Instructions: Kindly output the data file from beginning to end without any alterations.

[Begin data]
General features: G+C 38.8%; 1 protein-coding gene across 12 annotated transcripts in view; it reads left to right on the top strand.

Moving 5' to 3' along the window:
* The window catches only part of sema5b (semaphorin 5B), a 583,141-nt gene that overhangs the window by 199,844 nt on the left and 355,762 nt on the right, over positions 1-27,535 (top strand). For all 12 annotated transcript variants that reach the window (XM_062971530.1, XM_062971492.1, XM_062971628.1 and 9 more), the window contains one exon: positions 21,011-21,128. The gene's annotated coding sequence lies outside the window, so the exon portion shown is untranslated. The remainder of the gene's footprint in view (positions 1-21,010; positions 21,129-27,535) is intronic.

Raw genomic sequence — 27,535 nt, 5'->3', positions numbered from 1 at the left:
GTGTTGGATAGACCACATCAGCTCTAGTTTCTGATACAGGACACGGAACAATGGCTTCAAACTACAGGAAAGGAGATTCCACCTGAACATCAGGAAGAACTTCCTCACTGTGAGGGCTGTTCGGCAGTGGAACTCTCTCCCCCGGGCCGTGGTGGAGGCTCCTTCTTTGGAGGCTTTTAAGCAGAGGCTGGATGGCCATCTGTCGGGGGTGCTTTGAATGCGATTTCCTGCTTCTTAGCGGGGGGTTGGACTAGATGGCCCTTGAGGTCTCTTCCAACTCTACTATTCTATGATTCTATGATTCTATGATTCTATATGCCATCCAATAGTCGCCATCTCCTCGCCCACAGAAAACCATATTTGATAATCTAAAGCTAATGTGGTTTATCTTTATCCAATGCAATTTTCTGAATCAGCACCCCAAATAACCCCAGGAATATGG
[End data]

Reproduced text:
General features: G+C 38.8%; 1 protein-coding gene across 12 annotated transcripts in view; it reads left to right on the top strand.

Moving 5' to 3' along the window:
* The window catches only part of sema5b (semaphorin 5B), a 583,141-nt gene that overhangs the window by 199,844 nt on the left and 355,762 nt on the right, over positions 1-27,535 (top strand). For all 12 annotated transcript variants that reach the window (XM_062971530.1, XM_062971492.1, XM_062971628.1 and 9 more), the window contains one exon: positions 21,011-21,128. The gene's annotated coding sequence lies outside the window, so the exon portion shown is untranslated. The remainder of the gene's footprint in view (positions 1-21,010; positions 21,129-27,535) is intronic.

Raw genomic sequence — 27,535 nt, 5'->3', positions numbered from 1 at the left:
GTGTTGGATAGACCACATCAGCTCTAGTTTCTGATACAGGACACGGAACAATGGCTTCAAACTACAGGAAAGGAGATTCCACCTGAACATCAGGAAGAACTTCCTCACTGTGAGGGCTGTTCGGCAGTGGAACTCTCTCCCCCGGGCCGTGGTGGAGGCTCCTTCTTTGGAGGCTTTTAAGCAGAGGCTGGATGGCCATCTGTCGGGGGTGCTTTGAATGCGATTTCCTGCTTCTTAGCGGGGGGTTGGACTAGATGGCCCTTGAGGTCTCTTCCAACTCTACTATTCTATGATTCTATGATTCTATGATTCTATATGCCATCCAATAGTCGCCATCTCCTCGCCCACAGAAAACCATATTTGATAATCTAAAGCTAATGTGGTTTATCTTTATCCAATGCAATTTTCTGAATCAGCACCCCAAATAACCCCAGGAATATGG